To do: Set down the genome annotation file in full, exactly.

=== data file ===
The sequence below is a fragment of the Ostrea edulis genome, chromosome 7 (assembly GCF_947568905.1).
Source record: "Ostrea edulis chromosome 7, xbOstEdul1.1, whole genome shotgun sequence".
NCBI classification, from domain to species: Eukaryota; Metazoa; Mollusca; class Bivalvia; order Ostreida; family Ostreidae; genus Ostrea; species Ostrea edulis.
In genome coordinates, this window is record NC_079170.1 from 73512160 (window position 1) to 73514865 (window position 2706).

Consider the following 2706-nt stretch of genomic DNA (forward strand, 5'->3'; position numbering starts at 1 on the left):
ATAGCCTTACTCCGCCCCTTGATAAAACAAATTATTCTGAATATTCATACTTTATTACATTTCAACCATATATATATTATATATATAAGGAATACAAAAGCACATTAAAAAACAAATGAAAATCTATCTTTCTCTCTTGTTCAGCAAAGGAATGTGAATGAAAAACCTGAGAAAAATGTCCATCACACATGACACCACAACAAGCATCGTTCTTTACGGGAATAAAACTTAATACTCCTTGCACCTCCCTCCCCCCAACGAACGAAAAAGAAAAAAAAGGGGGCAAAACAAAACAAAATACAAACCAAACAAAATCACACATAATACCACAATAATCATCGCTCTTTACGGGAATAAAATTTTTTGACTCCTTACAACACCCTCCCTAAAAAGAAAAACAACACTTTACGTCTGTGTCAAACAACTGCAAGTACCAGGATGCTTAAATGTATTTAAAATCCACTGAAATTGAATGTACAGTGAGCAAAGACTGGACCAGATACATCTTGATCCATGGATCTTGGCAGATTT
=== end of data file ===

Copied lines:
The sequence below is a fragment of the Ostrea edulis genome, chromosome 7 (assembly GCF_947568905.1).
Source record: "Ostrea edulis chromosome 7, xbOstEdul1.1, whole genome shotgun sequence".
NCBI classification, from domain to species: Eukaryota; Metazoa; Mollusca; class Bivalvia; order Ostreida; family Ostreidae; genus Ostrea; species Ostrea edulis.
In genome coordinates, this window is record NC_079170.1 from 73512160 (window position 1) to 73514865 (window position 2706).

Consider the following 2706-nt stretch of genomic DNA (forward strand, 5'->3'; position numbering starts at 1 on the left):
ATAGCCTTACTCCGCCCCTTGATAAAACAAATTATTCTGAATATTCATACTTTATTACATTTCAACCATATATATATTATATATATAAGGAATACAAAAGCACATTAAAAAACAAATGAAAATCTATCTTTCTCTCTTGTTCAGCAAAGGAATGTGAATGAAAAACCTGAGAAAAATGTCCATCACACATGACACCACAACAAGCATCGTTCTTTACGGGAATAAAACTTAATACTCCTTGCACCTCCCTCCCCCCAACGAACGAAAAAGAAAAAAAAGGGGGCAAAACAAAACAAAATACAAACCAAACAAAATCACACATAATACCACAATAATCATCGCTCTTTACGGGAATAAAATTTTTTGACTCCTTACAACACCCTCCCTAAAAAGAAAAACAACACTTTACGTCTGTGTCAAACAACTGCAAGTACCAGGATGCTTAAATGTATTTAAAATCCACTGAAATTGAATGTACAGTGAGCAAAGACTGGACCAGATACATCTTGATCCATGGATCTTGGCAGATTT